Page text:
A few men among the Indians have gained high repute, and maintained a commanding influence through life, without the aid of a military reputation. One of these was Red Jacket, who never attained any standing as a warrior, nor set up any pretensions to martial skill or fame; and some other instances have been recorded in this work. But these were men of consummate ability, whose talents were useful to their people, and whose genius elevated them above the operation of general rules; and, in the case of Red Jacket, there were a nationality, a zeal, and tenacity, with which he adhered to the side of his own people, right or wrong, in all their controversies with the whites, and clung to the customs and prejudices of his ancestors, that endeared him to the Seneca. But these are rare examples, in which the strong law of human nature prevails over the peculiarities of national character.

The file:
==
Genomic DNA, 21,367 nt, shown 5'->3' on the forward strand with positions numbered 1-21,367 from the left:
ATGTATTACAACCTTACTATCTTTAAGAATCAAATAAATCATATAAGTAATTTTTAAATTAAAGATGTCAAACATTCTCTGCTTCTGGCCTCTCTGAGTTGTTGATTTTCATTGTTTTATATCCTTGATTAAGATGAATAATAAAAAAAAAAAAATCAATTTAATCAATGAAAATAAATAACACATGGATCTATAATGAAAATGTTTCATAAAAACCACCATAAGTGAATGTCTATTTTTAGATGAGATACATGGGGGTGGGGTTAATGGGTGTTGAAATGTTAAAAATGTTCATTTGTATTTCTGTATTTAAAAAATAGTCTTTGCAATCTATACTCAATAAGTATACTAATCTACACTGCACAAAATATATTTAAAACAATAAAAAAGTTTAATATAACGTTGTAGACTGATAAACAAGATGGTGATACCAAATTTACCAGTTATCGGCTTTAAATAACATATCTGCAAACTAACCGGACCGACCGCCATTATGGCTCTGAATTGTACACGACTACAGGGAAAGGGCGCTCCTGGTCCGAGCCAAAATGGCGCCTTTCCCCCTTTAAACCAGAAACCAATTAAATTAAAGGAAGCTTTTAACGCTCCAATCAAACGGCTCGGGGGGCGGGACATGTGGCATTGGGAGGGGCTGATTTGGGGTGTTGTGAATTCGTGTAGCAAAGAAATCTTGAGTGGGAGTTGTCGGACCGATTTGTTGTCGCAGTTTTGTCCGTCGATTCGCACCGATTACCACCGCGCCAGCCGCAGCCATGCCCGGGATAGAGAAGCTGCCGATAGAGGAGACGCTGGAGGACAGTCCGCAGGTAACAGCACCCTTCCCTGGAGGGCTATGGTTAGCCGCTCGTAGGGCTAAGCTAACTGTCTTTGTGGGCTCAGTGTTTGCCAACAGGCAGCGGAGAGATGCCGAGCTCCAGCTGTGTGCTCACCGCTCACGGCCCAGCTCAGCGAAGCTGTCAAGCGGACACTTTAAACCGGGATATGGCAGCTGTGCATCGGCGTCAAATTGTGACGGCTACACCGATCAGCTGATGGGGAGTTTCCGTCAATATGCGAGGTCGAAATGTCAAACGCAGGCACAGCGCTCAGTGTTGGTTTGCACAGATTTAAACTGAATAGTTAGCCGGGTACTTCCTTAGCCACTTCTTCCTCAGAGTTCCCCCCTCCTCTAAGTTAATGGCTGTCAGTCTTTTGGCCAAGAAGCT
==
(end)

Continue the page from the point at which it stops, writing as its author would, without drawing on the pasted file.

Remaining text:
It follows, that those who are incapacitated by indolence, bodily debility, and mental weakness, from earning laurels on the field of battle, sink into insignificance and even contempt, unless they can strike out some other mode of securing respectability. The same causes which render them unfit for warriors, operate equally against their success in either of the occupations we have alluded to. But no debility, either physical or mental, prevents a man from becoming a doctor; as in this occult science, skilful practice and skilful imposture approach as nearly as the sublime and the. ridiculous. We think that the majority of the Indian prophets, conjurers, and medicine-men, have their origin in this principle. Though indolent, or pusillanimous, or unfortunate in laboring under some physical deficiency, they have been compensated by a sufficient portion of that cunning which Nature bestows upon inferior creatures, to enable them to impose on the credulity of the people. A few of these persons have undoubtedly been fanatics, who were self-deluded; but we suppose the greater part of them to be crafty impostors, whose highest motive is to gain a livelihood, without incurring the danger and fatigue of war or hunting, and to rise above the contempt of a wholly idle and useless life.